New language appears in the biomedical research IRB consent template and that should be used moving forward but does not, in itself, elicit reconsent.

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How will this impact labs from external vendors?

If you are using an external lab in your study (e.g. Quest, LabCorp, etc.) we encourage you to discuss with your sponsor, or if you are the sponsor investigator with the vendor themselves, if they are releasing results directly to patients in compliance with the CuresAct. If, for your particular study, lab results are coming back to PennChart, then they will be subject to our release restrictions. If they have been marked as research they will follow the ten day release for research results unless manually suppressed by the research team.

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What about electronic patient reported outcome vendors (ePRO)?

As stated above with labs, if the vendor is collecting health related data they may be subject to release under the Cures Act. Discuss with the sponsor and/ or vendor what will be released and what may delayed and discuss with the subject during the consent process.

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What about paper research records?

Paper records are not subject to this particular law since it is in regards to EMRs and electronic information. However, in the spirit of transparency, should a subject request a copy of their research record it should be provided to them, even if it means they may need to be withdrawn from the study. Additionally, teams should review with subjects what will and will not be shared with them and information that is specified per protocol to be shared ; as would be the standard consent process.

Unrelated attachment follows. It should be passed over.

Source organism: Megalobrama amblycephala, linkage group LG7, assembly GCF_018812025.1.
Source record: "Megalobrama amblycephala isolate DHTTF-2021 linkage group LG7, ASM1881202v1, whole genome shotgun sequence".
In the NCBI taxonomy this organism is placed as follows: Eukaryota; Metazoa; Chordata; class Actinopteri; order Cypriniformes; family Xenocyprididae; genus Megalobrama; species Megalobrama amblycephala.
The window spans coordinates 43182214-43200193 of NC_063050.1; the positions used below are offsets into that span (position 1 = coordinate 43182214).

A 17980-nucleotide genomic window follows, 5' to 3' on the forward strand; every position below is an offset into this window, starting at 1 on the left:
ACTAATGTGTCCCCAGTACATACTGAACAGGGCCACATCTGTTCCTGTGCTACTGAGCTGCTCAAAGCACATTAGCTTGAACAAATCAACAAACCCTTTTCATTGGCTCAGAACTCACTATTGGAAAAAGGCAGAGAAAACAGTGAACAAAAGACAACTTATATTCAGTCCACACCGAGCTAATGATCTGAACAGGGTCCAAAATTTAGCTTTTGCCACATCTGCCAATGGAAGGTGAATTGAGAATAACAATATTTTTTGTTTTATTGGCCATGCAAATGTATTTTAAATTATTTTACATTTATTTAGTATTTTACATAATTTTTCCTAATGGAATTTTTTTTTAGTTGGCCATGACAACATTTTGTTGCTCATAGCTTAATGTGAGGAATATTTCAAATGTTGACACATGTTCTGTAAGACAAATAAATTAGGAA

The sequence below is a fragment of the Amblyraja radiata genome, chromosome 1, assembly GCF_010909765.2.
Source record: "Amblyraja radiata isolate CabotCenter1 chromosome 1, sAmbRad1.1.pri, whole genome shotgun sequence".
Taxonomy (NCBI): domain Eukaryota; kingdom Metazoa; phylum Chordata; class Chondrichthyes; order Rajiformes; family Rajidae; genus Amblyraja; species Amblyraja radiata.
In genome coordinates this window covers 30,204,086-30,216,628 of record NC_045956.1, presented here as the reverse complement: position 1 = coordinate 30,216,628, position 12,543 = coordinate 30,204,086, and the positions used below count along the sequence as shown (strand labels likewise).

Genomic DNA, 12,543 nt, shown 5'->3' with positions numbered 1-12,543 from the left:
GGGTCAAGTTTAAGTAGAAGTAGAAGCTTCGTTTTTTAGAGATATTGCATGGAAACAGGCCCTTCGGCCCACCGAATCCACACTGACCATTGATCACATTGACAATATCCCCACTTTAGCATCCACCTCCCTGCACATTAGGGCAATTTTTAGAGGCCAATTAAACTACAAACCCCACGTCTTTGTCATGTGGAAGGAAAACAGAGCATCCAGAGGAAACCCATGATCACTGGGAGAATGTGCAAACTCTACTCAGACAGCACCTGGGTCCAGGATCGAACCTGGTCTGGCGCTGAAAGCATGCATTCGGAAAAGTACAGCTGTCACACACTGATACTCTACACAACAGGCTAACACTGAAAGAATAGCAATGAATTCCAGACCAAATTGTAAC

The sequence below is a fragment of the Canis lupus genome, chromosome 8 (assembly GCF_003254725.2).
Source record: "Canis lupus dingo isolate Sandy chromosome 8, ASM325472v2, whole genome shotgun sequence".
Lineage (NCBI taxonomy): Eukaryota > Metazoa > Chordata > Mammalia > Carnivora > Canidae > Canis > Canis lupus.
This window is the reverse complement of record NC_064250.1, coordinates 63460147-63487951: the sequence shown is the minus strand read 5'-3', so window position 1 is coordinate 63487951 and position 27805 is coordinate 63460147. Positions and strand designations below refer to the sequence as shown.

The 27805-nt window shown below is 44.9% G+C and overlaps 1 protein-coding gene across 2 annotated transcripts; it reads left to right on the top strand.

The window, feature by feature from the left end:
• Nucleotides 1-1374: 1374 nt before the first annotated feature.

Medical Records Release Website at Penn Medicine: https://www.pennmedicine.org/for-patients-and-visitors/patient-information/wellness-and-patient-support/medical-records

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For applicable studies with delayed release when should I release?

You should release results and notes to subjects per protocol and consent form in accordance with your clinical trial agreement (CTA). To release results that were previously suppressed you may use the following tip sheet- Suppressing PennChart Research Results from Being Released via MyPennMedicine

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What about Care Everywhere?

Research information is shared via CareEverywhere. This includes research notes and results. These can be suppressed, when appropriate per protocol and consent. Patients are able to opt out of Care Everywhere or Health Information Exchange (HIE) by contacting their front desk staff or privacy office here: INSERT LINK.

Please note that Care Everywhere rules are organization specific. For example, if a patient may choose to opt out of Care Everywhere at Penn Medicine but may not choose to opt out at Thomas Jefferson University Hospitals. 

Notice of Privacy Options: https://www.pennmedicine.org/for-patients-and-visitors/patient-information/hipaa-and-privacy/hipaa-notice-of-privacy-practices

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Additional Tip Sheets

Inpatient Progress Note Using Research Notes

Research Order Association

Inpatient Research Order Association

Research Visit Type

Scanning Research Informed Consents

Care Everywhere Appropriate Use and Guidance for Research

Guidance for Suppressing Research Results

Guidance for Blinded Studies in MyPennMedicine